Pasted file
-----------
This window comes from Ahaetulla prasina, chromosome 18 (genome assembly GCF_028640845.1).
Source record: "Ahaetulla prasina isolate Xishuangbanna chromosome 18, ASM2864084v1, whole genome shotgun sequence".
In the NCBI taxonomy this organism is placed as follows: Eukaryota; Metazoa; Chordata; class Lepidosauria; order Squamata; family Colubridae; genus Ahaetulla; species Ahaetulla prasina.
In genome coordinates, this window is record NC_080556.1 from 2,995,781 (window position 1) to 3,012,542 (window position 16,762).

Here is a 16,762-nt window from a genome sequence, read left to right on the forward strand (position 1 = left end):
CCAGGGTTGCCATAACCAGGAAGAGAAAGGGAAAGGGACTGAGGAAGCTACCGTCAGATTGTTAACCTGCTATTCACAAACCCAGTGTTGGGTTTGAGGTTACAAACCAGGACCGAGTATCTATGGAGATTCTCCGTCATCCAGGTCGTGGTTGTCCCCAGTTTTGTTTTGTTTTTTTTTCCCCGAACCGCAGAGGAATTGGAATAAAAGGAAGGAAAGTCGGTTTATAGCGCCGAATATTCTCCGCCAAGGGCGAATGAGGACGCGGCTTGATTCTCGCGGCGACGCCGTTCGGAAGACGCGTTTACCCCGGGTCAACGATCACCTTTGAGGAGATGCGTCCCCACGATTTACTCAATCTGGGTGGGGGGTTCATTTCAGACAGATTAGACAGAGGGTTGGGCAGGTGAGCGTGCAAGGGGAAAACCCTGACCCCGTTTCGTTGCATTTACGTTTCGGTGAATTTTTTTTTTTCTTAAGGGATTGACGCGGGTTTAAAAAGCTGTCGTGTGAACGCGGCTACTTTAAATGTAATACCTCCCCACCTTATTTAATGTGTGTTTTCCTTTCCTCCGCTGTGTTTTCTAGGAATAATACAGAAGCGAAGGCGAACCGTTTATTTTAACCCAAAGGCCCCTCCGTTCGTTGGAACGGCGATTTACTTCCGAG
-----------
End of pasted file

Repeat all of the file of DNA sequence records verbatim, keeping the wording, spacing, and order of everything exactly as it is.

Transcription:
This window comes from Ahaetulla prasina, chromosome 18 (genome assembly GCF_028640845.1).
Source record: "Ahaetulla prasina isolate Xishuangbanna chromosome 18, ASM2864084v1, whole genome shotgun sequence".
In the NCBI taxonomy this organism is placed as follows: Eukaryota; Metazoa; Chordata; class Lepidosauria; order Squamata; family Colubridae; genus Ahaetulla; species Ahaetulla prasina.
In genome coordinates, this window is record NC_080556.1 from 2,995,781 (window position 1) to 3,012,542 (window position 16,762).

Here is a 16,762-nt window from a genome sequence, read left to right on the forward strand (position 1 = left end):
CCAGGGTTGCCATAACCAGGAAGAGAAAGGGAAAGGGACTGAGGAAGCTACCGTCAGATTGTTAACCTGCTATTCACAAACCCAGTGTTGGGTTTGAGGTTACAAACCAGGACCGAGTATCTATGGAGATTCTCCGTCATCCAGGTCGTGGTTGTCCCCAGTTTTGTTTTGTTTTTTTTTCCCCGAACCGCAGAGGAATTGGAATAAAAGGAAGGAAAGTCGGTTTATAGCGCCGAATATTCTCCGCCAAGGGCGAATGAGGACGCGGCTTGATTCTCGCGGCGACGCCGTTCGGAAGACGCGTTTACCCCGGGTCAACGATCACCTTTGAGGAGATGCGTCCCCACGATTTACTCAATCTGGGTGGGGGGTTCATTTCAGACAGATTAGACAGAGGGTTGGGCAGGTGAGCGTGCAAGGGGAAAACCCTGACCCCGTTTCGTTGCATTTACGTTTCGGTGAATTTTTTTTTTTCTTAAGGGATTGACGCGGGTTTAAAAAGCTGTCGTGTGAACGCGGCTACTTTAAATGTAATACCTCCCCACCTTATTTAATGTGTGTTTTCCTTTCCTCCGCTGTGTTTTCTAGGAATAATACAGAAGCGAAGGCGAACCGTTTATTTTAACCCAAAGGCCCCTCCGTTCGTTGGAACGGCGATTTACTTCCGAG